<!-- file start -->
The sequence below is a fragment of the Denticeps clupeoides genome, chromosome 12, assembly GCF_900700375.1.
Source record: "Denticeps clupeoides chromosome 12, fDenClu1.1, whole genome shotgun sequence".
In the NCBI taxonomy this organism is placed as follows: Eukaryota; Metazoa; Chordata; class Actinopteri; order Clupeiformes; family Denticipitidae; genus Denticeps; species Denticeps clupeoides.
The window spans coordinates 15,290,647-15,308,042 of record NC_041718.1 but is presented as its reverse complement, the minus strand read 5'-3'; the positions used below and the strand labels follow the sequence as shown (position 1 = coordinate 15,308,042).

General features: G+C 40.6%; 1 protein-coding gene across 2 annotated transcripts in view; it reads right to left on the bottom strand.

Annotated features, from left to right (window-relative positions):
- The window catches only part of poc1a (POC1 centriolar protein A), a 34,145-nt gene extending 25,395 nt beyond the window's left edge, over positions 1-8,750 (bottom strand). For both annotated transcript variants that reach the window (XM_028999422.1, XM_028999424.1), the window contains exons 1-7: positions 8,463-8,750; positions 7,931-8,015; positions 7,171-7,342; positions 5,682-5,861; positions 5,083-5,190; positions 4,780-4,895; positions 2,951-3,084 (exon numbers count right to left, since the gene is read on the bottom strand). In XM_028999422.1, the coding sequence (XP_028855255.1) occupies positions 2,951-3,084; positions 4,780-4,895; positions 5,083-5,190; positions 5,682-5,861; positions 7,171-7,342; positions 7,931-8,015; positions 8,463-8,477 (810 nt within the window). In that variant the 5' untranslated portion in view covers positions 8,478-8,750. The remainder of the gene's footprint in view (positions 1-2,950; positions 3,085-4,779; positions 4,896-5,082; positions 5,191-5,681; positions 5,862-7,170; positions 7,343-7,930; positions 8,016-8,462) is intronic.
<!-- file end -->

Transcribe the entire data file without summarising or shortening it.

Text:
The sequence below is a fragment of the Denticeps clupeoides genome, chromosome 12, assembly GCF_900700375.1.
Source record: "Denticeps clupeoides chromosome 12, fDenClu1.1, whole genome shotgun sequence".
In the NCBI taxonomy this organism is placed as follows: Eukaryota; Metazoa; Chordata; class Actinopteri; order Clupeiformes; family Denticipitidae; genus Denticeps; species Denticeps clupeoides.
The window spans coordinates 15,290,647-15,308,042 of record NC_041718.1 but is presented as its reverse complement, the minus strand read 5'-3'; the positions used below and the strand labels follow the sequence as shown (position 1 = coordinate 15,308,042).

General features: G+C 40.6%; 1 protein-coding gene across 2 annotated transcripts in view; it reads right to left on the bottom strand.

Annotated features, from left to right (window-relative positions):
- The window catches only part of poc1a (POC1 centriolar protein A), a 34,145-nt gene extending 25,395 nt beyond the window's left edge, over positions 1-8,750 (bottom strand). For both annotated transcript variants that reach the window (XM_028999422.1, XM_028999424.1), the window contains exons 1-7: positions 8,463-8,750; positions 7,931-8,015; positions 7,171-7,342; positions 5,682-5,861; positions 5,083-5,190; positions 4,780-4,895; positions 2,951-3,084 (exon numbers count right to left, since the gene is read on the bottom strand). In XM_028999422.1, the coding sequence (XP_028855255.1) occupies positions 2,951-3,084; positions 4,780-4,895; positions 5,083-5,190; positions 5,682-5,861; positions 7,171-7,342; positions 7,931-8,015; positions 8,463-8,477 (810 nt within the window). In that variant the 5' untranslated portion in view covers positions 8,478-8,750. The remainder of the gene's footprint in view (positions 1-2,950; positions 3,085-4,779; positions 4,896-5,082; positions 5,191-5,681; positions 5,862-7,170; positions 7,343-7,930; positions 8,016-8,462) is intronic.